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A federal judge on Monday sentenced a Southern California engineer to five years in prison for selling sensitive information about surveillance satellites to a person he believed was a Russian spy.
Gregory Allen Justice, 50, of Culver City worked on commercial and military satellites and could have received up to 35 years for the crime. His employer's name was never provided in the released government documents, but a Boeing spokesman confirmed Monday to CNBC it had a former employee by the name of Gregory Allen Justice.
"We won't be commenting on any of our practices related to this incident," the Boeing official said Monday.
Earlier this year, the Los Angeles Times reported that Justice worked for Boeing Satellite Systems in El Segundo, citing information provided last year by his father, William.
In announcing the five-year sentence, U.S. District Court Judge George H. Wu called the engineer's actions "extremely troubling" because he was willing to sell the information to someone he believed to be an agent of the Russian government.
In May, the engineer pleaded guilty to charges of economic espionage and violating the Arms Export Control Act for selling sensitive satellite information to an undercover FBI employee, whom Justice believed to be the Russian agent.
Government documents show Justice was paid $500 or $1,000 at four meetings with the undercover FBI agent after providing materials related to his employer's satellites. The series of meetings took place for a period of six months in 2016, and the government said Justice received $3,500 in cash in exchange for the trade secrets.
At one meeting with the undercover FBI agent, the engineer expressed a desire to have a relationship similar to one he saw depicted on the FX spy drama "The Americans."
One government filing in the case revealed Justice purchased just over $4,000 in online courses, including courses in "Spy Escape and Evasion" and "Legally Concealed," among others.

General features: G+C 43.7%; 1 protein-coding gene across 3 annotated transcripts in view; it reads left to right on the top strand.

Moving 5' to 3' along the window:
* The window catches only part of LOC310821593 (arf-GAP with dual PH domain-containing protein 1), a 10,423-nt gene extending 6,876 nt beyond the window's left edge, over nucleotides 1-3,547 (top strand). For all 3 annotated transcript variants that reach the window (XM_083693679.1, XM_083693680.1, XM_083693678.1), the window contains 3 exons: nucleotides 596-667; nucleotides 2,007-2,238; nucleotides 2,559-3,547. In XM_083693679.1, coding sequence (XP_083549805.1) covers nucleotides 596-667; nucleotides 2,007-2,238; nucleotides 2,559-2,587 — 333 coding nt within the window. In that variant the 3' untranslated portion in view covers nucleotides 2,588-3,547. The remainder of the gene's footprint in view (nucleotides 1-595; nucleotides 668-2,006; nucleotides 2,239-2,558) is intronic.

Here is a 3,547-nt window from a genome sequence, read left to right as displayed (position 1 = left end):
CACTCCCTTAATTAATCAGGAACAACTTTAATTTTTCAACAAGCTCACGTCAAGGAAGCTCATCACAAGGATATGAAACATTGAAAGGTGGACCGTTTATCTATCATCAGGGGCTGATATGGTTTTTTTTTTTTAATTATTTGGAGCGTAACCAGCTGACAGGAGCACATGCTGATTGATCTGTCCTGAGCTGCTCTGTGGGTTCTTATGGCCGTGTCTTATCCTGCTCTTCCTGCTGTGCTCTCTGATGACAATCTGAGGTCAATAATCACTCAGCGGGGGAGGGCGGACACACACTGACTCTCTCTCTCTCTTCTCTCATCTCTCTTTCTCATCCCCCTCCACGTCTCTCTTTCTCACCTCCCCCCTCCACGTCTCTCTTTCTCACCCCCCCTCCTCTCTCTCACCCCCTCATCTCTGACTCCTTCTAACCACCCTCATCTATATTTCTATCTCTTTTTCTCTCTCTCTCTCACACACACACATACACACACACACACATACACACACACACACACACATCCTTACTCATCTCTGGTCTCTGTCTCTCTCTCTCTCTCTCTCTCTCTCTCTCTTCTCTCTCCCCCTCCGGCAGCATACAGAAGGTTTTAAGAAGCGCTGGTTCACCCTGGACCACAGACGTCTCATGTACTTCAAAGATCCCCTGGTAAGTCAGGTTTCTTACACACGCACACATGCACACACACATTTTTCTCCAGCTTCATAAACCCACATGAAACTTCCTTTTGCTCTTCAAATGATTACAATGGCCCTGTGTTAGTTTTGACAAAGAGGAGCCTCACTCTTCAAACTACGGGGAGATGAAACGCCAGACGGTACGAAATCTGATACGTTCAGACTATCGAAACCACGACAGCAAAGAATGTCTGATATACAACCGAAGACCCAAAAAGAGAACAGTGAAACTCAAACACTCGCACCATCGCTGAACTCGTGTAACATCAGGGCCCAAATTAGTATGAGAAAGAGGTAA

Also, it went on to say that Justice was heard during the spy scheme talking about how he not only liked the show "The Americans" but had other spy drama favorites too, including Jason Bourne and James Bond.
Justice offered to provide the person he believed to be a Russian agent with a tour of his employer's facilities where military spacecraft are built, according to the plea agreement reached earlier this year. He worked the late shift at the defense contractor, generally starting around 10 p.m.
"Unlike a reality television series, selling secrets to a foreign government is not entertaining, but in the wrong hands, threatens national security and puts American lives at risk," Danny Kennedy, the acting assistant director in charge of the FBI's L.A. Field Office said in a release.
The documents Justice provided contained technical data the government said was subject to federal control restrictions. Justice has been in federal custody since his arrest in July 2016.
"This defendant sold out his employer and betrayed his country in exchange for a few thousand dollars," Sandra R. Brown, the acting U.S. Attorney for the Central District of California, said in a statement. "His actions posed an imminent threat to our national security."
According to filings, Justice's family faced nearly $6,000 in medical costs from 2013 to 2015. He was also struggling to come up with money to repair a car.